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malefactor

Even though most malefactors on this planet happen to be male, the word in itself has nothing to imply that men have a monopoly in the crime biz. A woman who holds up a bank is still a malefactor, maybe a malefactress, but never a femalefactor.

The combining form male- meaning 'evil' occurs in words derived from Latin. So malevolence in a person can be a precursor to violence in those belonging to the fair sex as easily as in those of the unfair sex.

This week brings together five words with meanings that are not the first things that come to mind. Watch out for these red-herring words!

(MAL-uh-fak-tuhr) Pronunciation Sound Clip

noun: One who does harm.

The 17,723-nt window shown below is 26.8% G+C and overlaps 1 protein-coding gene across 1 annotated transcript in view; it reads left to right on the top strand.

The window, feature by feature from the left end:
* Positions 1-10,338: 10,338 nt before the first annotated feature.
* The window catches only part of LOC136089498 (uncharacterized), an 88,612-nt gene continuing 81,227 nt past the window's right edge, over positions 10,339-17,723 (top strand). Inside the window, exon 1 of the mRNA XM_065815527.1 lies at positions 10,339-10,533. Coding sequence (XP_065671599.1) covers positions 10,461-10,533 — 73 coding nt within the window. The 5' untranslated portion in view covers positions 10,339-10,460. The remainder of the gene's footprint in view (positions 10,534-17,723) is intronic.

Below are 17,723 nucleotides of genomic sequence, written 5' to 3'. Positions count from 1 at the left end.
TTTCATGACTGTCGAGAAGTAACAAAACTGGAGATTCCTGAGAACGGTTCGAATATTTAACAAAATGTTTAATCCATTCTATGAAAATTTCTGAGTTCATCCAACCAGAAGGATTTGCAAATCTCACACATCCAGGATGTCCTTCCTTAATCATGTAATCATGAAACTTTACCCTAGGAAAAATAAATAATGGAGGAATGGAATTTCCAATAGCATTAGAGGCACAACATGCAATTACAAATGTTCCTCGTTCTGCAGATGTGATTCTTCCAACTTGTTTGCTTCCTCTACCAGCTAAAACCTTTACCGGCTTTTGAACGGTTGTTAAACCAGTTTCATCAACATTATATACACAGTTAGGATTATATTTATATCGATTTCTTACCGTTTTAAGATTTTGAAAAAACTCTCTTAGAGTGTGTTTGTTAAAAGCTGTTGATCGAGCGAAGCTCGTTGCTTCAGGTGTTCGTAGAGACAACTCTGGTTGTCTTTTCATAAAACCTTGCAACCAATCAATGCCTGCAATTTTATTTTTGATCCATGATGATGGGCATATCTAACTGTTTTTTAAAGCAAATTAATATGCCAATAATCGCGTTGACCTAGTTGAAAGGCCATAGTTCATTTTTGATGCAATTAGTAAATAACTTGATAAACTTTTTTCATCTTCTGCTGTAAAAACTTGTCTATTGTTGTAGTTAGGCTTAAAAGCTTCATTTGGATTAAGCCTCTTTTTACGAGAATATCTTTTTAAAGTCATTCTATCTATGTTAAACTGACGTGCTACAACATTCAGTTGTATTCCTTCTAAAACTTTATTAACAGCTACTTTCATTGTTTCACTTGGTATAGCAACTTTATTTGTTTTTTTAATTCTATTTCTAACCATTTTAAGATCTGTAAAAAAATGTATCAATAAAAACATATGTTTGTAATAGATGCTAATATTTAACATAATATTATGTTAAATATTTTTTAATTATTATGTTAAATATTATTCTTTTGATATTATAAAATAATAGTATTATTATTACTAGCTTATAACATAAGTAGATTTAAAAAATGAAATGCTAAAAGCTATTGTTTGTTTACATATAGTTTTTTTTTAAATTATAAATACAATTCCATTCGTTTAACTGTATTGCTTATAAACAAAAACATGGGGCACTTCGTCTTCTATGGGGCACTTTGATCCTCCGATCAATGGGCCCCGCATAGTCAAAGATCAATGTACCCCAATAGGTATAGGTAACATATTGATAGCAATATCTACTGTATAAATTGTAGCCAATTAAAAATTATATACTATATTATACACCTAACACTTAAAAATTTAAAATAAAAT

[From Latin male- (evil) + facere (to do).]

"True, most malefactors do get some sort of a break on their jail time in Orange County."
Gordon Dillow; No Break for Hilton in OC; The Orange County Register (Santa Ana, California); Jun 10, 2007.

See more usage examples of malefactor in Vocabulary.com's dictionary.

X-Bonus

A woman's head is always influenced by heart; but a man's heart by his head. -Lady Marguerite Blessington (1789-1849)

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